I enjoy biking , hiking and have done quite a bit over the years. I thought it would be cool to start a thread about trails and such in the MD area. Kinda what we have to offer to the rest of them. Feel free to add!
Here is my first video. I recently started riding road bikes and this was my longest ride. Western Maryland Rail Trail from Big Pool up through Hancock to Pearre and back. I rode a little extra so I could break 50 miles.
This one is actually in Breezewood PA. (Close enough to MD though.)
How could so much money and labor go into cutting holes through the mountains, laying a road bed, only to be walked away from? Twice!
Photo taken in 1885r
Back in the late 1800's railroads had the market on transportation. New railroads were being constructed to out compete competitors. Connecting Philadelphia to Pittsburgh and Ohio was an early goal. William Vanderbilt spent $10 million creating 120 miles of road bed, including bridges, culverts, and 9 tunnels. One of his major backers, J.P. Morgan, sold the right-of-way to a competing railroad, thus pulling the plug in 1885.
Thousands of workers labored in the tunnels for $1.25/ 10 hour day, 26 of them lost their lives and the unfinished project became know as Vanderbilt's Folly. (More history)
The South Penn Railroad was abandoned. It lay furrow until it was resurrected to become "America's First Super Highway", the Pennsylvania Turnpike, our nation's first limited access highway.
Photo by Jean Swartz, courtesy Mitchell E. Dakelman / Neal A. Schorr
Opening on October 1, 1940, with hundreds of motorist waiting for hours to be the first to ride "The Road of the Future", the Turnpike was an immediate success. Easy and fast. Nothing to slow you down, (not even a set speed limit at first, and then 70MPH!)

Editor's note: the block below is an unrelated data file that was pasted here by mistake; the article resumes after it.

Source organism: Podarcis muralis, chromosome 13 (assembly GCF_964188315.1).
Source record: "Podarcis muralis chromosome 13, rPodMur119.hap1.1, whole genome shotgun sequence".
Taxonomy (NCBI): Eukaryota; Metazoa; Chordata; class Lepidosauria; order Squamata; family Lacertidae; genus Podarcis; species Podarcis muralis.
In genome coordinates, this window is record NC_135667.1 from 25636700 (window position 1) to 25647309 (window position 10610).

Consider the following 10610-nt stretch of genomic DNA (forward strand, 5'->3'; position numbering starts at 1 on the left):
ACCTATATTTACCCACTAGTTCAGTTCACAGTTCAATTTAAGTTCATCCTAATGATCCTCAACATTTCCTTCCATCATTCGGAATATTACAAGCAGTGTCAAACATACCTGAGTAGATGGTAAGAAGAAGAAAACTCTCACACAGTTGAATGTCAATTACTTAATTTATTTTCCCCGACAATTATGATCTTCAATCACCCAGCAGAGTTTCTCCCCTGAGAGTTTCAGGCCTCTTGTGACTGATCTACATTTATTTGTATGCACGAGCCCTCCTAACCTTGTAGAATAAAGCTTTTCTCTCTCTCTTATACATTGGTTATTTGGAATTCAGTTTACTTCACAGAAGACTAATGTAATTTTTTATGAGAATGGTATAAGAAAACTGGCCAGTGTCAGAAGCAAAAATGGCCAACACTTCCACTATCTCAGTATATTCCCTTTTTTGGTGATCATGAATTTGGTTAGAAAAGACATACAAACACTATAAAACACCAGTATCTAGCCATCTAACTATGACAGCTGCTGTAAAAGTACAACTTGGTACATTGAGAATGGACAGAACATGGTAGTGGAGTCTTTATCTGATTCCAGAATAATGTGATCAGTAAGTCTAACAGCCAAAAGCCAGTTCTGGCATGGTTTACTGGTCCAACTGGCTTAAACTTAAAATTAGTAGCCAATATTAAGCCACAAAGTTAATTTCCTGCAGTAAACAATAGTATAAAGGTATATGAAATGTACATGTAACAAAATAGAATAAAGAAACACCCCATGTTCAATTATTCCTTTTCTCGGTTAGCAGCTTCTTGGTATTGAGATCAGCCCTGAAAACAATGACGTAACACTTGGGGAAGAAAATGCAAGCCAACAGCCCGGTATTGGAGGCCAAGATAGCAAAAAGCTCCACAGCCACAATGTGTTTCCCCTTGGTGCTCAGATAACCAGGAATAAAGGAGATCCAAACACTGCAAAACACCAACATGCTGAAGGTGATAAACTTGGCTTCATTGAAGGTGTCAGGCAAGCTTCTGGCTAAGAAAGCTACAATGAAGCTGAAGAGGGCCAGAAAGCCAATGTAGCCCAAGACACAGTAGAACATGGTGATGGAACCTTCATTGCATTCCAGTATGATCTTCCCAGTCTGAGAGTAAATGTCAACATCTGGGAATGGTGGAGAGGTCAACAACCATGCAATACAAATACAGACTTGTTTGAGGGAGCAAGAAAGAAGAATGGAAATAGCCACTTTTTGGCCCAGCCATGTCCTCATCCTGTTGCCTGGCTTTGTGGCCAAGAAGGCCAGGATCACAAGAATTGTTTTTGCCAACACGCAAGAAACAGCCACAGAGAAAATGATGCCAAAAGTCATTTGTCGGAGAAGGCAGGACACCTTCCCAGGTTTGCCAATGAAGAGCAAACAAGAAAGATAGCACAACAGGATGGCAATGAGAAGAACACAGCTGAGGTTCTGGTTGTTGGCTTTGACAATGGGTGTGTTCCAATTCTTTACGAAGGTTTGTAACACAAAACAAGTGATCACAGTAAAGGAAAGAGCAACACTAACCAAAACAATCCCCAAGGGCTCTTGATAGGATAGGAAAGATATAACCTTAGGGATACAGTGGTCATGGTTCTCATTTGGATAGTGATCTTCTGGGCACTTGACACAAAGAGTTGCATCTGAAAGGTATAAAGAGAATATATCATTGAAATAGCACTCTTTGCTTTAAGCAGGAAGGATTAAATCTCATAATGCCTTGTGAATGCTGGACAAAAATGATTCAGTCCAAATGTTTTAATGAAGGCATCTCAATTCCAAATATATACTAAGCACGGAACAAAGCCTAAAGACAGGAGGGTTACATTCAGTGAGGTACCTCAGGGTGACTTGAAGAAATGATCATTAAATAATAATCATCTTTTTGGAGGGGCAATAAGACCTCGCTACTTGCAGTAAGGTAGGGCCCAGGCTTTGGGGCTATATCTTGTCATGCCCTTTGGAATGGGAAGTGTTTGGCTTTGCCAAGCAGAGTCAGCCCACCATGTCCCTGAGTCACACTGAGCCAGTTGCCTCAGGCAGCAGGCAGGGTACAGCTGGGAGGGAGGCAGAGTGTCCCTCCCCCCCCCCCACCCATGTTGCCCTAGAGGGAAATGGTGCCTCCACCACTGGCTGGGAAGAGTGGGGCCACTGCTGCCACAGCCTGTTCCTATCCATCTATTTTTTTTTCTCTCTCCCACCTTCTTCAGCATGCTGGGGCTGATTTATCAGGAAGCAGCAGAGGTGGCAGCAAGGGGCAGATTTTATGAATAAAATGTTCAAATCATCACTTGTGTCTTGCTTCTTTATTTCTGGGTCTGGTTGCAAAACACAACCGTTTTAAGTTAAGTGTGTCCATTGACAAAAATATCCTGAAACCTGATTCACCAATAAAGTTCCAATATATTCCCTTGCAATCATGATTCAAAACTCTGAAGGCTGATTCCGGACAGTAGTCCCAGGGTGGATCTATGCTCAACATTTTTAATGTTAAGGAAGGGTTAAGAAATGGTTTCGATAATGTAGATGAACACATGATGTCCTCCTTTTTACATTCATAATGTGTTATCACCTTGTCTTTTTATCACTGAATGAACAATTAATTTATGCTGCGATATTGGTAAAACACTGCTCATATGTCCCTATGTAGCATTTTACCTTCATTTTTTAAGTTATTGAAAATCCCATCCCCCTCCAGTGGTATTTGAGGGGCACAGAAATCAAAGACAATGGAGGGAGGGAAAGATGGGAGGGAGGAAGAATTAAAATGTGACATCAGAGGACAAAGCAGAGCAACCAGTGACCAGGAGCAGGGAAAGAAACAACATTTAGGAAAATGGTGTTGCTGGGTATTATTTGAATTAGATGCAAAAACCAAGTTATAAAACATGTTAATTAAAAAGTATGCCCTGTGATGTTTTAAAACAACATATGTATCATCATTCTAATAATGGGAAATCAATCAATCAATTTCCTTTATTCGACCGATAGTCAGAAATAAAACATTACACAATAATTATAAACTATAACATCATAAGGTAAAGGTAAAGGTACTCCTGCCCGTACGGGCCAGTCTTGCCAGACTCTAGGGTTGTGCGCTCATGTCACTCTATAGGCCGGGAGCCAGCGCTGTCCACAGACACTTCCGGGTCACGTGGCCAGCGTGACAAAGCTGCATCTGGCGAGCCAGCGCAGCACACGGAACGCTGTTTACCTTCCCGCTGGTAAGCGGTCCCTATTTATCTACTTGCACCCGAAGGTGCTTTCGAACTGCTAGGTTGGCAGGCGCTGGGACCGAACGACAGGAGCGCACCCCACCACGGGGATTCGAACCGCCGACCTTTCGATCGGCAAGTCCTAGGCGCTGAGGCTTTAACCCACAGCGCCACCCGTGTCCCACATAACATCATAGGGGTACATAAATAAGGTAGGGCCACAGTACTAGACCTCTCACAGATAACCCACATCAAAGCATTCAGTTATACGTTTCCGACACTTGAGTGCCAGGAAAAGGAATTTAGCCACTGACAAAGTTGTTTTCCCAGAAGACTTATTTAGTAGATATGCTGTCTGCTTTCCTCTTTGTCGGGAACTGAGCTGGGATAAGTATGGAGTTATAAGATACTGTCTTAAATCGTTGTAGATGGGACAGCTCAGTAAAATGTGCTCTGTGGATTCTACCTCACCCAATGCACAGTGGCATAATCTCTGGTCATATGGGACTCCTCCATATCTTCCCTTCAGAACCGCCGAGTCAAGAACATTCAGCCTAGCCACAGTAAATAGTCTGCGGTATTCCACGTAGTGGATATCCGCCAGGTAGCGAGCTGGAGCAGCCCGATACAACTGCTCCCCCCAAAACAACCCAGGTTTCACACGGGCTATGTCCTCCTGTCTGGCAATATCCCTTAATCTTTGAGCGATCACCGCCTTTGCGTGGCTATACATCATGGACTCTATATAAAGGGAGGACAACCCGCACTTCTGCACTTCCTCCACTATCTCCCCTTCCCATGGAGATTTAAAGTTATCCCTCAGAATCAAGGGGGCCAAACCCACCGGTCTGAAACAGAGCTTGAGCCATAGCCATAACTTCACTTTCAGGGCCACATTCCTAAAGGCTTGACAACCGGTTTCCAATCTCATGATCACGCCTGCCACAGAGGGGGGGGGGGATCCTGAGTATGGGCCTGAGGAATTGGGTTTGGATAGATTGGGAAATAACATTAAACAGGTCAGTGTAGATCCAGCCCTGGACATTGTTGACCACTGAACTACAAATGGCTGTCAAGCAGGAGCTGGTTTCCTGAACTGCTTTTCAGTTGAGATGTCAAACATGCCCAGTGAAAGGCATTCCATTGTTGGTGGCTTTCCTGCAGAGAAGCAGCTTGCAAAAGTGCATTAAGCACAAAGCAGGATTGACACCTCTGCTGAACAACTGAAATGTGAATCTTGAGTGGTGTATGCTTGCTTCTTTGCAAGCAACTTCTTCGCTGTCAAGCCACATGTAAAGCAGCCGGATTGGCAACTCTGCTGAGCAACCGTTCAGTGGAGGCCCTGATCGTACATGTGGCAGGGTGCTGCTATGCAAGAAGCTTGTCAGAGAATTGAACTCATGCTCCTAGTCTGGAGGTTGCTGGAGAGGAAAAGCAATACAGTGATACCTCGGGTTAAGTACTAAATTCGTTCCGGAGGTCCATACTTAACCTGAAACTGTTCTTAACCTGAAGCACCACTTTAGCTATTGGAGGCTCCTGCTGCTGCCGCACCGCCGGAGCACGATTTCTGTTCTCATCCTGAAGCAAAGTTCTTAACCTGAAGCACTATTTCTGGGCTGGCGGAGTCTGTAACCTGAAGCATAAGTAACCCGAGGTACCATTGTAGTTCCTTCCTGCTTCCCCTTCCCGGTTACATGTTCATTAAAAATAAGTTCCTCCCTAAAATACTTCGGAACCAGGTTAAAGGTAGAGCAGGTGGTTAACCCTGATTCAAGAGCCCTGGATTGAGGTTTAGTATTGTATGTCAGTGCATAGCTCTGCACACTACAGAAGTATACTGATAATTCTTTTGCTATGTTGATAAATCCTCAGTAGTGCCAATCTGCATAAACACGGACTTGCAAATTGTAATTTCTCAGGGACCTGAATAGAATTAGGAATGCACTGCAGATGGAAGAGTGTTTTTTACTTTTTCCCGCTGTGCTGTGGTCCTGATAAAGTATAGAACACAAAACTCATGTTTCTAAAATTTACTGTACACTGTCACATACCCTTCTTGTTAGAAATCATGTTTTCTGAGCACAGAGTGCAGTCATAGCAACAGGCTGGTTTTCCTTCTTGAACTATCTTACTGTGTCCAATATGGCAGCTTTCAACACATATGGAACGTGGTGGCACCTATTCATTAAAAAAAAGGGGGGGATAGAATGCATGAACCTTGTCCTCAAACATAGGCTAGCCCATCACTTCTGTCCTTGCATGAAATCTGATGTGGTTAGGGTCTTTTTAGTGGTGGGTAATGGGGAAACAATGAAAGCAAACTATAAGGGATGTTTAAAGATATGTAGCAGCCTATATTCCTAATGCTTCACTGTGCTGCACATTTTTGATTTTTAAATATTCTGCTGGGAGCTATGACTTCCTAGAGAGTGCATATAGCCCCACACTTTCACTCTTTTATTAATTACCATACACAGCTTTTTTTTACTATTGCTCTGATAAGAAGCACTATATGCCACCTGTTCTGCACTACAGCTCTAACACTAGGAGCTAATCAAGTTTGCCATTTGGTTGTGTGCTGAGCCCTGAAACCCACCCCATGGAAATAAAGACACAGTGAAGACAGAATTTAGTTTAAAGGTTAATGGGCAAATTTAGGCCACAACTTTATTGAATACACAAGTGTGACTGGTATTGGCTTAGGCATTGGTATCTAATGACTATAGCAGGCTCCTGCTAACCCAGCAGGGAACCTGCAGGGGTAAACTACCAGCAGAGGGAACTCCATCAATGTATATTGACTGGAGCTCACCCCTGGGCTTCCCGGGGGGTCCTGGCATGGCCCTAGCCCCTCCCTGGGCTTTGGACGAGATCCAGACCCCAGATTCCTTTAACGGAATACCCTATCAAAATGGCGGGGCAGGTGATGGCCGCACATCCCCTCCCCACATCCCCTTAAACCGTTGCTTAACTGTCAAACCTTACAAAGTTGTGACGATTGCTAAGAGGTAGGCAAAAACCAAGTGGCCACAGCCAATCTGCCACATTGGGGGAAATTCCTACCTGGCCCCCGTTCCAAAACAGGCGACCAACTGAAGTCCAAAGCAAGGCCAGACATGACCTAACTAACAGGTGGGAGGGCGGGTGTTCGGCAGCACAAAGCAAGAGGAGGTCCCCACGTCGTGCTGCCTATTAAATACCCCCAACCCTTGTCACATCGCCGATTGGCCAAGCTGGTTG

Nothing except the tunnels.
From the start they were bottle necks. The 4 lane traffic funneled to 2 opposing lanes. This didn't work. Trucks had little clearance. Traffic backed up for miles. The Sidling Hill Tunnel had a hard time clearing the fumes.
It was apparent early that something needed to be done. 4 of the tunnels were "twinned" and retrofitted with new lights and tile walls but for 3 it was decided to bypass over the mountain rather than dig. (Fog and ice are a problem now, but at least everything is 4 lane).
This is the story of two of them.
In 1968 the Pennsylvania Turnpike Commission (TPC) bypassed the Ray's and Sidling Hill tunnels and 11 miles of pike.
An old lamp post at the entrance of the tunnel. It saddens me to look at this. A silent reminder of America's golden era. I love history, especially American history. I think that the period of the mid 1800's to the 1950's was this countries finest. We built things to last back then, and we will never reach that point again in my opinion.
how cool. thanks. I have been on both "paths", and it amazes me that you only see a handful of people all day. good idea on the lights, it's really DARK in there.. .... paw paw tunnel is worse, with the canal running water in there beside of you, another great trip though.
Originally Posted by tjc transport
Charlie would have hit me with the T-800, and kept on driving away while laughing his *** off.
Charlie slackmaster #26
"A common mistake people make when trying to design something completely fool proof, is to underestimate the ingenuity of a complete fool."
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